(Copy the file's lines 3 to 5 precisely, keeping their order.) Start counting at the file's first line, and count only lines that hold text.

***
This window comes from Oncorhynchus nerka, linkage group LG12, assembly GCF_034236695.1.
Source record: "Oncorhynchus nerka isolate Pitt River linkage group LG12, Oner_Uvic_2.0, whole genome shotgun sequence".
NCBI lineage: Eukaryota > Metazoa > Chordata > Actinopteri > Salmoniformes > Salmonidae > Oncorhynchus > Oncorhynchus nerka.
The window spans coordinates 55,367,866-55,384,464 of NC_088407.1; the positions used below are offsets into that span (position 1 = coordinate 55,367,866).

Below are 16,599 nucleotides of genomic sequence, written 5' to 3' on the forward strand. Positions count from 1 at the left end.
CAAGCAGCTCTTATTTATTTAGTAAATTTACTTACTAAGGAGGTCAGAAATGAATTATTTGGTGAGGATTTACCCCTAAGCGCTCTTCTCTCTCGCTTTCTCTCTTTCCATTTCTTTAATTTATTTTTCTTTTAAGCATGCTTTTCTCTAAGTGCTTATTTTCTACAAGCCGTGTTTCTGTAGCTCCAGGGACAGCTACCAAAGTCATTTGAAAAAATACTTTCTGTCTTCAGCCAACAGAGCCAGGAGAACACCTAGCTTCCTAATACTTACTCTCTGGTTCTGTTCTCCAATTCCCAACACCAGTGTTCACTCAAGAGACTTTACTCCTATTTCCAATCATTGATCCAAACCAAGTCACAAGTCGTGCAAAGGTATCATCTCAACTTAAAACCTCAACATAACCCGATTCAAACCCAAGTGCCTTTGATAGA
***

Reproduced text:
NCBI lineage: Eukaryota > Metazoa > Chordata > Actinopteri > Salmoniformes > Salmonidae > Oncorhynchus > Oncorhynchus nerka.
The window spans coordinates 55,367,866-55,384,464 of NC_088407.1; the positions used below are offsets into that span (position 1 = coordinate 55,367,866).

Below are 16,599 nucleotides of genomic sequence, written 5' to 3' on the forward strand. Positions count from 1 at the left end.